Riders, the lists of things touring artists require when they arrive at a venue, are notorious for including items like bowls of M&M's with all the green ones taken out. Dame Evelyn Glennie's rider is dominated by gongs, bells and all manner of drums.
"I used to use all of my own equipment all over the world," Glennie said Wednesday afternoon, after inspecting the instruments procured for her concert Friday night with the Lexington Philharmonic Orchestra. "But after 9/11, the airport security got far tighter. We would find cases had been opened and things had not been put back properly, and equipment was being damaged. I couldn't go on touring like that."
So, she began touring much like a piano soloist whose instrument is provided by the venue. Glennie communicates with a local percussionist — in this case, UK percussion director and Philharmonic principal percussionist Jim Campbell — to gather her gear. And that gives the local musicians a chance to work with the most famous percussion soloist in the world.
Solo percussionist is a job Glennie, 44, planned on when she was a girl in rural Scotland. In her school orchestra, percussionists were given solo shots with violinists, flutists and all the other musicians.
Never miss a local story.
"I arrived at the Royal Academy of Music and started wondering where all the solo percussion players were," Glennie says. "Then it dawned on me: There aren't any. I thought, how am I going to sustain a solo percussion career without a repertoire?"
She got entrepreneurial, scouring the world for percussion pieces and eventually commissioning them. Glennie also garnered tremendous media coverage, pieces often keying in on the fact that she is profoundly deaf — meaning she has limited hearing. It is not a condition that is readily apparent. She reads lips very well and speaks easily with a Scottish accent.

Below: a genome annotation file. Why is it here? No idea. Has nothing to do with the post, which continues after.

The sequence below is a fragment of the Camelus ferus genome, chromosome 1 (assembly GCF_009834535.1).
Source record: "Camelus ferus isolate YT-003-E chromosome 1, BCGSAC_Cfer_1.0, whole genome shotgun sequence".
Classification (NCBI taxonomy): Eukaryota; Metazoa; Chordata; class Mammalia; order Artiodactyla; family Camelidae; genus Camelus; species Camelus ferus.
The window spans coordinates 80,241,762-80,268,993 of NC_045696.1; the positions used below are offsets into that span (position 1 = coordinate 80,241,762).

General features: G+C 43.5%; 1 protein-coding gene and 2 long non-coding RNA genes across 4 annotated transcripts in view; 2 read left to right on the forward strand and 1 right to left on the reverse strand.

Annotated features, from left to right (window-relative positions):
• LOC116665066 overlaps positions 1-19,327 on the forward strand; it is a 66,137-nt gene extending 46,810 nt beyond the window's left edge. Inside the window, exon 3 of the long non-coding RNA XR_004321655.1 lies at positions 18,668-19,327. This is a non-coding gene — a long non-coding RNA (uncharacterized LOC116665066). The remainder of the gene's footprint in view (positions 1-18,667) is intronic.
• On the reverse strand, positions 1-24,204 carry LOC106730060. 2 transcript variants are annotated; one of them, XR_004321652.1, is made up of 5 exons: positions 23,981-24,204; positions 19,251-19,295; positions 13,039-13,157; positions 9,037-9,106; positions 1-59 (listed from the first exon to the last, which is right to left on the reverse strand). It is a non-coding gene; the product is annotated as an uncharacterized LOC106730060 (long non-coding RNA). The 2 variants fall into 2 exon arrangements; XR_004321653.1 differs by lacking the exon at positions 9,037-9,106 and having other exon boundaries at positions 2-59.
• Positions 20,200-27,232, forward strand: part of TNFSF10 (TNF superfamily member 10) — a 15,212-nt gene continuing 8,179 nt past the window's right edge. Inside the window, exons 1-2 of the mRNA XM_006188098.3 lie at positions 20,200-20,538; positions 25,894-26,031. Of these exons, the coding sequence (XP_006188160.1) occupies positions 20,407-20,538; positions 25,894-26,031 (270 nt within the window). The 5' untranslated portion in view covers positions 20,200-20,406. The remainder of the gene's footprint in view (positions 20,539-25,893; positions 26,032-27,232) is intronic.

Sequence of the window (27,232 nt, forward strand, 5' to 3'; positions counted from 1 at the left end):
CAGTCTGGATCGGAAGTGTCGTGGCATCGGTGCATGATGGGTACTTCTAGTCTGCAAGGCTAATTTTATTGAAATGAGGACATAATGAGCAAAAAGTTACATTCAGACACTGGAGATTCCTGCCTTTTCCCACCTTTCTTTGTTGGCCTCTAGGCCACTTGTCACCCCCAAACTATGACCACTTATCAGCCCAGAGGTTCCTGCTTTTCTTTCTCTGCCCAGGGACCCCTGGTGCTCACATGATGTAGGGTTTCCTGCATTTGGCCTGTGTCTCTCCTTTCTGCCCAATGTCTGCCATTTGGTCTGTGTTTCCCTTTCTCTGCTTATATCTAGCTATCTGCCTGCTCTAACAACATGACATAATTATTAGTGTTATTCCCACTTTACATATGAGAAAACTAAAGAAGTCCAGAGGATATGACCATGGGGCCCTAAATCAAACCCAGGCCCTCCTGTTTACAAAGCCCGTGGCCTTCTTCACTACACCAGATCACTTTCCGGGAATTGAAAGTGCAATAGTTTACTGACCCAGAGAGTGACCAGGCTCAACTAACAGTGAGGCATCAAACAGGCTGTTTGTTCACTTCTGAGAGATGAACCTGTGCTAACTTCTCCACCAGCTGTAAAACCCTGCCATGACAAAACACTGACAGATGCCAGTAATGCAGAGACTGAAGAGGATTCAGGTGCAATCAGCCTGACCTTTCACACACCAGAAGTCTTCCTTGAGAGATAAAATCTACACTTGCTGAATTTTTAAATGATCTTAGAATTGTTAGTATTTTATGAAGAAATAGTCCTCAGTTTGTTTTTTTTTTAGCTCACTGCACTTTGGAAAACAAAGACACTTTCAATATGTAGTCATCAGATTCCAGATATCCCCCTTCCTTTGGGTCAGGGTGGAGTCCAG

Glennie has said that she hears through other parts of her body, and she often performs barefoot to better feel the vibrations of the music.
The few concessions to her deafness include a note on her contract to "text, not call me," Glennie says.
She has become best known purely as a percussion soloist. She hopes she is blazing a trail.
"I'd like to change the conversation from, 'Can we have a percussion soloist?' to 'Should we?'" Glennie says. She explains that she hopes that the more audiences hear pieces featuring percussion and orchestras, and the more other presenters see the logistics of it, they will become open to having more percussion works.
On Friday night, Lexington music fans will hear Glennie featured in Joseph Schwantner's Concerto for Percussion and Orchestra.
It's a piece that Glennie says puts her in collaboration with the orchestra, particularly as she spends the first and the third movements at the back of the stage, where percussion instruments regularly are.
"It was written for Christopher Lamb, the principal percussionist for the New York Philharmonic, so it is very much about being part of the orchestra and collaboration," Glennie says. "There's the thunder of drums, mallets flying and clean, clear energy."
The central portion of the piece, a tribute to late composer Stephen Albert, brings Glennie down in front of the orchestra.
"It's strong writing and very moving," Glennie says of the work, which she recorded with conductor Leonard Slatkin and the National Symphony Orchestra.
On Friday, she'll be part of a big event for the Philharmonic: Scott Terrell will conduct his first marquee MasterClassics concert since being named as its music director.
No doubt because of the strength of the event and Glennie's star power, only a few tickets remain for the concert.
And no, it is not a star power she uses to make people sort the green M&M's out of the candy dish or anything like that.
"There's enough to be done preparing for a concert," Glennie says. "I don't want to sap anyone's creative energy putting crazy requests on my rider."
Just getting all those percussion instruments together is probably crazy enough.